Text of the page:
One Man-Two Success Stories
Printer's Devil to Manager, and Mace Bearer to Borough Mayor
LOTS of people besides the readers of "Splash" will want to congratulate Mr. Fred G Felce, a director of two Group companies, who has just completed 50 years in printing.
He is one of the pillars of the ancient borough of Higham Ferrers, whose 697th Mayor he became in 1947, and to many organisations in Rushden and Higham he has often given a helping hand.
Mr. Felce is the possessor of a bluff, hearty, good-humoured manner.
Its application never fails to set the wheels turning smoothly, whether those of a Phoenix, Quad-Demi, Automatic or a local government committee.
But to hark back. It was on Dec. 3rd, 1900, that Fred Felce, fresh from school, walked into the office of the "Rushden Echo" and took up the proud position of printer's devil.
They were ding-done days in Rushden and Higham journalism. The twin towns had rival papers the "Echo" and the "Argus." Competition was keen, and often to speed up handling copy Fred went with reporters to engagements, brought their copy back andwhen he gained experienceset it.
All setting was by hand. They made up four of the paper's eight pages on Thursday, another four early on Friday, and printed in time for a Friday afternoon distribution. Produced at premises in Victoria Road, the paper was owned by the late Mr. Charles Cross, and had Liberal leanings.
But by 1915, Mr. Felce had forsaken the "twenty-six soldiers of lead" and was a soldier himselfa gunlayer in the R.G.A. with two stripes, to which not long afterwards a shellburst added a wound stripe. By 1919 Mr. Felce was back at his old job, and a married man. His bride was Mrs. Eveline Lowther, of Halifax.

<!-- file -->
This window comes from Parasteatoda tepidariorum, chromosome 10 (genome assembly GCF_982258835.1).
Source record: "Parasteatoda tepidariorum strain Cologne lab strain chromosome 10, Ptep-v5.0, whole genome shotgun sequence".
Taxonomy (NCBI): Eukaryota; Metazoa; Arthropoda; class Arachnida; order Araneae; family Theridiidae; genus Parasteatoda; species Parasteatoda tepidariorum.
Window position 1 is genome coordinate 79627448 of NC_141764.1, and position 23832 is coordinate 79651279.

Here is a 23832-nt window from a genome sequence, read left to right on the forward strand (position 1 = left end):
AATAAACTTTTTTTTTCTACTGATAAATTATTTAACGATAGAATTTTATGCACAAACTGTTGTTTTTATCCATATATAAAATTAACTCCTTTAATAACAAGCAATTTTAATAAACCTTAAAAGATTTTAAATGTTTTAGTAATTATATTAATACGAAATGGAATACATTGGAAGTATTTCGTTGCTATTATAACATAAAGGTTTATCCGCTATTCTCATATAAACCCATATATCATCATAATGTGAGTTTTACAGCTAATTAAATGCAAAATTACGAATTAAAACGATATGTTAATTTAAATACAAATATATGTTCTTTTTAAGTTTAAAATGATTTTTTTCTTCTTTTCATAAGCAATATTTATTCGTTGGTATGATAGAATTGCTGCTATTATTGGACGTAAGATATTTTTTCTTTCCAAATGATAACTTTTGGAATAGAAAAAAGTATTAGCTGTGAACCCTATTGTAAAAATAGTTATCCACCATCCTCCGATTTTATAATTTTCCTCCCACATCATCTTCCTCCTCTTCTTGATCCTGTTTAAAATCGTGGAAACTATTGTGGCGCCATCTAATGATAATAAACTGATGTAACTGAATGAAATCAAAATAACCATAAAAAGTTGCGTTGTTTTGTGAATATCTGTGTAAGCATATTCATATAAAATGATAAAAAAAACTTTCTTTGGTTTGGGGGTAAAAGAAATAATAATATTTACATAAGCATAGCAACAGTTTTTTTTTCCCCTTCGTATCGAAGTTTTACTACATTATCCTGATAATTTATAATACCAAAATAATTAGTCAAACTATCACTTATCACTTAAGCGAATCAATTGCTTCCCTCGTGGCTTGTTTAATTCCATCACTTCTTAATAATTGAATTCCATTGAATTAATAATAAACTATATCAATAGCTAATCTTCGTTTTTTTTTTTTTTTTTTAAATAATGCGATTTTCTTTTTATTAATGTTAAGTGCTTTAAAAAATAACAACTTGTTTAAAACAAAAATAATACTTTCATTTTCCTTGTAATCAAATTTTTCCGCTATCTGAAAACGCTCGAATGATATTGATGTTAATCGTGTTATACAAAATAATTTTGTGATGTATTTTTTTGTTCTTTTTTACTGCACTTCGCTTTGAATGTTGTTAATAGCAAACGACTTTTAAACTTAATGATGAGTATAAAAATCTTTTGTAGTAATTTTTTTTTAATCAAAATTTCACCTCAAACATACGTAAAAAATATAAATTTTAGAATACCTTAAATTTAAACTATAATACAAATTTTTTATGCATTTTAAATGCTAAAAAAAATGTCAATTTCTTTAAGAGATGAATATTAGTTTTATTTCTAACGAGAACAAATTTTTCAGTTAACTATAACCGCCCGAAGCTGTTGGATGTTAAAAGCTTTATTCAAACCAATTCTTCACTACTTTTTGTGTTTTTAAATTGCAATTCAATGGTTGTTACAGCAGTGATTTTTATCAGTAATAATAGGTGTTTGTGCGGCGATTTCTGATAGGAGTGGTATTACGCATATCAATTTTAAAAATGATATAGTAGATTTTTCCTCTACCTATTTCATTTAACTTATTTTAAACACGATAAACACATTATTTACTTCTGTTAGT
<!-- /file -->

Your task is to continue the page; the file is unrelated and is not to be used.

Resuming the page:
In 1926 came promotion. Mr. A. J. Potton, the manager, had to give up owing to ill health, and Mr. Felce was installed in his place. Three years later Mr. Cross died, and the paper came on the market. Purchasers were the Northamptonshire Printing and Publishing Co., owners of the "Rushden Argus." The two newspapers were amalgamated and printed at Kettering, but for many years much of the typesetting continued to be done at Rushden.
Colleagues' Help Meant Happiness
Mr. Felce was made manager of the new combined paper, and continued so until during the last war, when he took over from Mr. David Goodman the managership of the Northamptonshire Printing and Publishing Co., which operated commercial printing plant in part of the Kettering premises.
Later the commercial printing department was moved to Rushden. Since then Mr. Felce has become a director of the N.P.P.Co., and of the "Lincolnshire Free Press," Spalding, where he manages the printing section.
He has had an interesting career in civic affairsfrom Mayor's sergeant to Mayor. In 1914 he was the man who carried the Higham Ferrers mace, and he held the office again from 1925 to 1942.
In 1946 he put up for the Town Counciland topped the poll. The following year he became Mayor, and at the last election he topped the poll again with the most votes ever in Higham.
1947 as Mayor of Higham Ferrers
Besides holding offices on many committees, Mr. Felce is a member of the Pemberton Lodge of Freemasons and has been a member and officer of the Oddfellows for 50 years. He is now a Trustee of the Earl Fitzwilliam Lodge. He was Grand Master of the Wellingborouah District in 1941.
Mrs. Felce also takes a leading part in many town activities, was the first president of the Townswomen's Guild, and is chairman of the Toc H ladies.
A great grief to Mr. and Mrs. Felce in September, 1942, was the loss of their son, Flt.-Lieut. Peter G. Felce, of Bomber Command, who failed to return from his 37th operational flight. Mr. Felce's stepson, Mr. T. Lowther, also served in the Royal Air Force.
Though he has had such a long career in printing, Mr. Felce has no difficulty in remembering what was his biggest job. In 1901, when Cave's factory and other buildings caught tire and threatened to engulf the whole of Rushden High Street because of shortage of water for the fire brigade, Mr. Felce helped produce 14 editions of the old "Echo"all of them hand set.
Says Mr. Felce: "I would like to add that in all the fifty years I have been happy in the various duties I have had to do because I have always had the support of colleagues I have had with me, and without that no success is possible. Several of the staff at Rushden have been here for 20 years and at least four apprentices of the 30's still do their stuff here."